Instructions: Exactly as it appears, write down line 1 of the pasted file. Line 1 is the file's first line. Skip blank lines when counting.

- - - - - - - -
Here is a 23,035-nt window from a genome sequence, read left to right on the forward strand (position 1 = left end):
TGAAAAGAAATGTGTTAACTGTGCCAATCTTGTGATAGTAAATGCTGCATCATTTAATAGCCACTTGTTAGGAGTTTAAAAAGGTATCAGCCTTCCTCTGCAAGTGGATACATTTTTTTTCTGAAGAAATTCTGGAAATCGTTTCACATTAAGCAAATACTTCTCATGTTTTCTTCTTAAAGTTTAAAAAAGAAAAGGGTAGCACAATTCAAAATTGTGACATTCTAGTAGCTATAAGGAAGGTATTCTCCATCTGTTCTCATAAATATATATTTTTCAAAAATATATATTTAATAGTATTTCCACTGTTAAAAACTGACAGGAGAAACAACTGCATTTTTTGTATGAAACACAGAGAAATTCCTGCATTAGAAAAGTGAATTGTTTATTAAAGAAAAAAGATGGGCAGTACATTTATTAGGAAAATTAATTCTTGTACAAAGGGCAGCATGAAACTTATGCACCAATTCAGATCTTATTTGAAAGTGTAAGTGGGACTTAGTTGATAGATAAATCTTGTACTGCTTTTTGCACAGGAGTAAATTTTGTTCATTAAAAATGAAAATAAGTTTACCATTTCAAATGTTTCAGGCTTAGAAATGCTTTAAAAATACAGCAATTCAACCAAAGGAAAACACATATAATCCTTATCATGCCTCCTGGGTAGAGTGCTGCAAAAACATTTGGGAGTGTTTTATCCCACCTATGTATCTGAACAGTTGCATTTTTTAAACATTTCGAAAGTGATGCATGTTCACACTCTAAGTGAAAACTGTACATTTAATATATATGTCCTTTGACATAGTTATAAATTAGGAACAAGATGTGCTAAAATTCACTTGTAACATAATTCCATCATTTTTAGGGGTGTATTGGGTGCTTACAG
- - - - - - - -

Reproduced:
Here is a 23,035-nt window from a genome sequence, read left to right on the forward strand (position 1 = left end):